How to write an Oscar-nominated movie, 2015 edition by Alexandra Petri.
"What a bizarre day. I'm sitting here watching my email fill up with message after message from people from so many different times and places of my life, all congratulating me for the astonishing good fortune of receiving a MacArthur Fellowship. Not to mention a flurry of texts and tweets, and I haven't had the energy to even look at Facebook." Cartoonist and Graphic Memoirist Alison Bechdel (previously on MetaFilter: 1, 2, 3, 4) has won the prestigious MacArthur Genuis grant, giving her the opportunity to dig into her archives for a previous comic she drew in 2004 to conclude her reaction blog post. [more inside]
"She’s something female characters so often aren’t in action/adventure films with male protagonists: She’s interesting. Too bad the story gives her absolutely nothing to do." [How To Train Your Dragon 2 spoilers]
University Study on Sexism In BBC’s Doctor Who (Infographic). It examines and compares episodes from the first seven seasons of the revival through the departure of the Ponds. The major metrics are the Bechdel Test and companion speaking time. [more inside]
Do movies that pass the Bechdel Test make more money than movies that don't? Walt Hickey, writing for Nate Silver's new fivethirtyeight site, examines the data.
The Bechdel Test has inspired several similar tests for works of fiction. There's the Shukla Test, the Mako Mori Test, and the Vito Russo Test. But, are any of these tests as useful as the original? Overthinkingit.com proposes a Bechdel Test (for Bechdel Tests.)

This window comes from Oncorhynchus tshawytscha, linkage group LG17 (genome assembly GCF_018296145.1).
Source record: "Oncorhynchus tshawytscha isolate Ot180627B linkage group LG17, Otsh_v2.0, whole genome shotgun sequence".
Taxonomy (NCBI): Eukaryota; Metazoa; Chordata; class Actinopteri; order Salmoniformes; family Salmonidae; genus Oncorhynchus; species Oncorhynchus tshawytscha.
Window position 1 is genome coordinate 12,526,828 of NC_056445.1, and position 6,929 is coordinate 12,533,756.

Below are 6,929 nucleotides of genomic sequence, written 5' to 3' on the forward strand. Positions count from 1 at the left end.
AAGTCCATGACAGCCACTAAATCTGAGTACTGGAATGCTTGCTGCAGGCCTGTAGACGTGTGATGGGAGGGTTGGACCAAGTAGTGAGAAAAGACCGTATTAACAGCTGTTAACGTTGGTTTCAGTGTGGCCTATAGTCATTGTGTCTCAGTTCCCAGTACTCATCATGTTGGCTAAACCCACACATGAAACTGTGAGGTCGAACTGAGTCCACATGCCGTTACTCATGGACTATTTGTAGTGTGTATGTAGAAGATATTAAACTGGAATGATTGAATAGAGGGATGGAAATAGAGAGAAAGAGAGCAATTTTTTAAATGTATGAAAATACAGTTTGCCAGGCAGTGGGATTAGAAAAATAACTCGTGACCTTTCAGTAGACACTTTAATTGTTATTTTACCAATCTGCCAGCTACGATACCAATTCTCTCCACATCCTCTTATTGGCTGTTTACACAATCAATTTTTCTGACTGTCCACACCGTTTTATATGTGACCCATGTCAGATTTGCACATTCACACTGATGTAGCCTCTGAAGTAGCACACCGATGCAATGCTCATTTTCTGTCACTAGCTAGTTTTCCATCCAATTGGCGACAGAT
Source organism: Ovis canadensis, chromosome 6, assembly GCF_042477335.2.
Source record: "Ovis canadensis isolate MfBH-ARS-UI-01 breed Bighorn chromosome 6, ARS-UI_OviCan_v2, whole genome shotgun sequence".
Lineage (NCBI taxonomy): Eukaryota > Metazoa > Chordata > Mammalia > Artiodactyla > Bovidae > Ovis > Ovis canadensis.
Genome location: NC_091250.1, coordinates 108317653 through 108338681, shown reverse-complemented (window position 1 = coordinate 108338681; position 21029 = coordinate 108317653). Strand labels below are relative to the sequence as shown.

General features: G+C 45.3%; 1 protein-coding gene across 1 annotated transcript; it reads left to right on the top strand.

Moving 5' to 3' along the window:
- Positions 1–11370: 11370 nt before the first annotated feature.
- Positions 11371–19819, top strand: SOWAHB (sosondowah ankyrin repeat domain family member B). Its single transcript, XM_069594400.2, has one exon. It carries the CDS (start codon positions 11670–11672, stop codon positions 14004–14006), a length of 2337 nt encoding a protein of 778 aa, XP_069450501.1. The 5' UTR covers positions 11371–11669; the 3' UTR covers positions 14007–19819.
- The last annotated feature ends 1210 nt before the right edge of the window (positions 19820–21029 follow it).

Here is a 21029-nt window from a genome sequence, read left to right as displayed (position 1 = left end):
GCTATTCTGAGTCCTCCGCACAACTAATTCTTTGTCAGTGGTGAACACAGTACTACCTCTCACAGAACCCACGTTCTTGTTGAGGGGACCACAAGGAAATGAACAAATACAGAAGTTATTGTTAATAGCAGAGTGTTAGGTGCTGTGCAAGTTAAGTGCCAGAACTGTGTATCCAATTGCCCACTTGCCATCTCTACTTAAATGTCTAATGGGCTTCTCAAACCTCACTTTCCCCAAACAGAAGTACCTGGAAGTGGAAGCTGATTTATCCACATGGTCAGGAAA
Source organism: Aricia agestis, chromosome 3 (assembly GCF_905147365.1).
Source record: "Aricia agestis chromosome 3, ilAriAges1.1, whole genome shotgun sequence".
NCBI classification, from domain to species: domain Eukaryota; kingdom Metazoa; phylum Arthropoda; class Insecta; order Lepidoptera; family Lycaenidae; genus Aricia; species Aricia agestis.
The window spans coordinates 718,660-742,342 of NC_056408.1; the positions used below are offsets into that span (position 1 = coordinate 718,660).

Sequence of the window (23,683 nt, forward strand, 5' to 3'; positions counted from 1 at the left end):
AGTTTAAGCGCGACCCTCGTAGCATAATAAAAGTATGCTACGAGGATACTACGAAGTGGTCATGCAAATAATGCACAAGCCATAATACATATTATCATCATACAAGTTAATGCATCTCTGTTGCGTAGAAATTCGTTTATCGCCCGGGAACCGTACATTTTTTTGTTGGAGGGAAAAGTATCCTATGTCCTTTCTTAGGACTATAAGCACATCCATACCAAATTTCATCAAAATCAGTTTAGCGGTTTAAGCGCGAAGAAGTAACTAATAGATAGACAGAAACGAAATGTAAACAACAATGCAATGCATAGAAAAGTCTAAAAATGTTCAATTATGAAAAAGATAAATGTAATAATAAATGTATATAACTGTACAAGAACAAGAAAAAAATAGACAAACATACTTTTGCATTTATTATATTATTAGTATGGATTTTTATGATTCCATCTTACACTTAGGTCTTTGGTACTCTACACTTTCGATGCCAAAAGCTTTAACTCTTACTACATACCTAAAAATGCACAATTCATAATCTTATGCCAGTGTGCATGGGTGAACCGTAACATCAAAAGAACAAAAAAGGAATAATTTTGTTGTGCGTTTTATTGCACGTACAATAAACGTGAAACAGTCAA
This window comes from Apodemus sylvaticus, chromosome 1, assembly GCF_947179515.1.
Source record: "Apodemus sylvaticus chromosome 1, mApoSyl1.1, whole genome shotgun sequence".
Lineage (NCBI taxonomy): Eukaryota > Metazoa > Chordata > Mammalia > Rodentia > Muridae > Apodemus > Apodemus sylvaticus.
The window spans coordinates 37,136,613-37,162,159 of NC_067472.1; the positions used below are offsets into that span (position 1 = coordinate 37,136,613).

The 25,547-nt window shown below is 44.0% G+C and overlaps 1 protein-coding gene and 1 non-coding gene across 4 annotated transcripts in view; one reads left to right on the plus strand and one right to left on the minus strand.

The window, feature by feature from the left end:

Visualizing the Bechdel test. Datawankery and female representation in film.
I’ve been thinking about the Bechdel test for films where a film must have a) two or more main female characters who b) talk for five minutes about c) something other than men. It’s amazing to see that not many films pass this test. So, I’m initiating this now (unless it’s already been done…): The Shukla Test, for books, films and television where a) two main characters who are people who of colour b) talk for five minutes without c) mentioning their race. [more inside]
Writing a work of fiction? Want to know if the female character in it is a strong one? There's a flowchart for that. (more info) Though you'll want to go through the flowchart at least twice if you want any hope of passing The Bechdel Test (bonus link)
Alison Bechdel, creator of the very long-running "Dykes to Watch Out For" as well as the autobiographical graphic novel "Fun Home", may end up best known for her creation/popularization of "The Bechdel Test" (also mentioned on wikipedia). [more inside]